Steinberg, Charles Myron (1961) Part one: some theoretical problems arising in the genetics of bacteriophage. Part two: a critical test of current theory of genetic recombination in bacteriophage. Dissertation (Ph.D.), California Institute of Technology. http://resolver.caltech.edu/CaltechETD:etd-08082006-084127
ABSTRACT OF PART ONE:
Calculations are presented giving the distribution of clone-sizes of mutants arising in an "equilibrium pool" of vegetative phage. It is assumed that replication and maturation are random-in-time processes. The equilibrium pool model is an idealization of current notions about a major portion of the phage life cycle. The calculations are compatible with experimental measurements of the mutant clone-size distribution. It is also shown that the model can account for the observed variance in total burst size.
A generalized theory of the kinetics of genetic recombination in phage is presented. Essential assumptions of the theory are that recombination occurs as a result of discrete interactions or matings, and that the particles which participate in a mating are randomly chosen from the entire population of the vegetative pool. No restrictions are placed upon the number of particles that participate in the mating or upon the mechanism by which recombination occurs as a result of the mating. Experimental observations leading to the theory are discussed as well as the prospects for experimental determinations of the participation number and the mechanism of recombination.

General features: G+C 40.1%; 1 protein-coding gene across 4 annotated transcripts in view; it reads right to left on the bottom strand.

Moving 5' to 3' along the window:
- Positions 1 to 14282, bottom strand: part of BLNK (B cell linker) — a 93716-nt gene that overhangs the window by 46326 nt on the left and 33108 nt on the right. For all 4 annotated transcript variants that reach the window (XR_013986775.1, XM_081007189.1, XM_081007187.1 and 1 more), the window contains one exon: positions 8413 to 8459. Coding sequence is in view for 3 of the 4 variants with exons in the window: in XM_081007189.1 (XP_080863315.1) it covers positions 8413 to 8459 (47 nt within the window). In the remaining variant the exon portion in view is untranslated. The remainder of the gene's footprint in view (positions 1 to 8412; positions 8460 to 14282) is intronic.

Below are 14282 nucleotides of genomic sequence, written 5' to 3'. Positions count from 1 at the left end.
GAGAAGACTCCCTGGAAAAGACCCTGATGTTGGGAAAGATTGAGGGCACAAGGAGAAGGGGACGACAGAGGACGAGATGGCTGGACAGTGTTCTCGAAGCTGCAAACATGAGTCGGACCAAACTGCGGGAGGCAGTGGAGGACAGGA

ABSTRACT OF PART TWO:
Results are reported concerning the segregation pattern of loosely linked outside markers within a selected class of particles which are recombinant for closely linked internal markers:
(a) The outside markers maintain qualitatively normal linkage relations with the internal markers and with each other. This is true whether one or two exchanges are required to produce the selected recombinant class.
(b) The region of HNI extends into the intervals adjacent to those in which the exchanges are selected but does not extend into a non-adjacent interval.
(c) Multiple exchanges within the selected class occur with little, if any, additional interference.
(d) A significant fraction of the selected recombinant class is heterozygous for at least the adjacent outside markers.
In summary, aside from the "complications" of negative interference and heterozygosis, the segregation pattern of outside markers is "normal."
In view of current notions concerning the mechanism of recombination in phage, the "complications" are to be expected, while the "normal" result leads to a paradox. According to observations of other workers, recombinants for very closely linked markers arise as segregation products of phage heterozygotes, and furthermore, such heterozygotes are recombinant for outside markers. On the other hand, result (a) above means that recombinants for closely linked markers are not necessarily recombinant for outside markers. Some possible resolutions of this paradox are discussed.
|Item Type:||Thesis (Dissertation (Ph.D.))|
|Degree Grantor:||California Institute of Technology|
|Thesis Availability:||Public (worldwide access)|
|Defense Date:||1 January 1961|
|Default Usage Policy:||No commercial reproduction, distribution, display or performance rights in this work are provided.|
|Deposited By:||Imported from ETD-db|
|Deposited On:||09 Aug 2006|
|Last Modified:||26 Dec 2012 02:56|
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